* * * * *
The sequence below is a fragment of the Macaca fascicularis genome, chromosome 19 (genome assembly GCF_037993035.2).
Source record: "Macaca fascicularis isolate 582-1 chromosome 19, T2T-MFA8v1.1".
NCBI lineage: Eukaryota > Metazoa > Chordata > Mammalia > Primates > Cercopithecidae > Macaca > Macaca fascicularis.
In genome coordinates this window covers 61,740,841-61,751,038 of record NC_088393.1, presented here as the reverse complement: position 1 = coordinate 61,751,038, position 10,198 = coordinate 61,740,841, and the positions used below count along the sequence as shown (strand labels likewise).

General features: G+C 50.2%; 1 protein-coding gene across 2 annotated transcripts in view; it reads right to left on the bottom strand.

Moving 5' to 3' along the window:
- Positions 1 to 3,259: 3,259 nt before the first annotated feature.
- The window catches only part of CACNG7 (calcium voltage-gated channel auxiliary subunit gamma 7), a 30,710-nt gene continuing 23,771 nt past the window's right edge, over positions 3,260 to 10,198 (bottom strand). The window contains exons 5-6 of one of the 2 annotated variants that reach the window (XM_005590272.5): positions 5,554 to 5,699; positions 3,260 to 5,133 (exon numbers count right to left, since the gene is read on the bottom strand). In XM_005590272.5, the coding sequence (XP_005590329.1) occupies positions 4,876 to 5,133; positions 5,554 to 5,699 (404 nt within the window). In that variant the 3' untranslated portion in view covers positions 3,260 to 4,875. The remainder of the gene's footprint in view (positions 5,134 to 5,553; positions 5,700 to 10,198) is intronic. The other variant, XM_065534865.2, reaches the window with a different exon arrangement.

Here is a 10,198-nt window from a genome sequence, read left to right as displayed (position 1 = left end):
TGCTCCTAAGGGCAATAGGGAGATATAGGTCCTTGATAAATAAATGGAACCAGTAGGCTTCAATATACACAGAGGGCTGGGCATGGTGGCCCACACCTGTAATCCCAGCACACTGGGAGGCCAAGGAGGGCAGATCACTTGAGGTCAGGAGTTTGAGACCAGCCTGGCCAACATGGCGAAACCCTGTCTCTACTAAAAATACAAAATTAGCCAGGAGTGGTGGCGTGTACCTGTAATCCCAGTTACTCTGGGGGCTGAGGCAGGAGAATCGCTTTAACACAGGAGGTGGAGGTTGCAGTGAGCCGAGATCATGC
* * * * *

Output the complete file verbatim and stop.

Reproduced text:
The sequence below is a fragment of the Macaca fascicularis genome, chromosome 19 (genome assembly GCF_037993035.2).
Source record: "Macaca fascicularis isolate 582-1 chromosome 19, T2T-MFA8v1.1".
NCBI lineage: Eukaryota > Metazoa > Chordata > Mammalia > Primates > Cercopithecidae > Macaca > Macaca fascicularis.
In genome coordinates this window covers 61,740,841-61,751,038 of record NC_088393.1, presented here as the reverse complement: position 1 = coordinate 61,751,038, position 10,198 = coordinate 61,740,841, and the positions used below count along the sequence as shown (strand labels likewise).

General features: G+C 50.2%; 1 protein-coding gene across 2 annotated transcripts in view; it reads right to left on the bottom strand.

Moving 5' to 3' along the window:
- Positions 1 to 3,259: 3,259 nt before the first annotated feature.
- The window catches only part of CACNG7 (calcium voltage-gated channel auxiliary subunit gamma 7), a 30,710-nt gene continuing 23,771 nt past the window's right edge, over positions 3,260 to 10,198 (bottom strand). The window contains exons 5-6 of one of the 2 annotated variants that reach the window (XM_005590272.5): positions 5,554 to 5,699; positions 3,260 to 5,133 (exon numbers count right to left, since the gene is read on the bottom strand). In XM_005590272.5, the coding sequence (XP_005590329.1) occupies positions 4,876 to 5,133; positions 5,554 to 5,699 (404 nt within the window). In that variant the 3' untranslated portion in view covers positions 3,260 to 4,875. The remainder of the gene's footprint in view (positions 5,134 to 5,553; positions 5,700 to 10,198) is intronic. The other variant, XM_065534865.2, reaches the window with a different exon arrangement.

Here is a 10,198-nt window from a genome sequence, read left to right as displayed (position 1 = left end):
TGCTCCTAAGGGCAATAGGGAGATATAGGTCCTTGATAAATAAATGGAACCAGTAGGCTTCAATATACACAGAGGGCTGGGCATGGTGGCCCACACCTGTAATCCCAGCACACTGGGAGGCCAAGGAGGGCAGATCACTTGAGGTCAGGAGTTTGAGACCAGCCTGGCCAACATGGCGAAACCCTGTCTCTACTAAAAATACAAAATTAGCCAGGAGTGGTGGCGTGTACCTGTAATCCCAGTTACTCTGGGGGCTGAGGCAGGAGAATCGCTTTAACACAGGAGGTGGAGGTTGCAGTGAGCCGAGATCATGC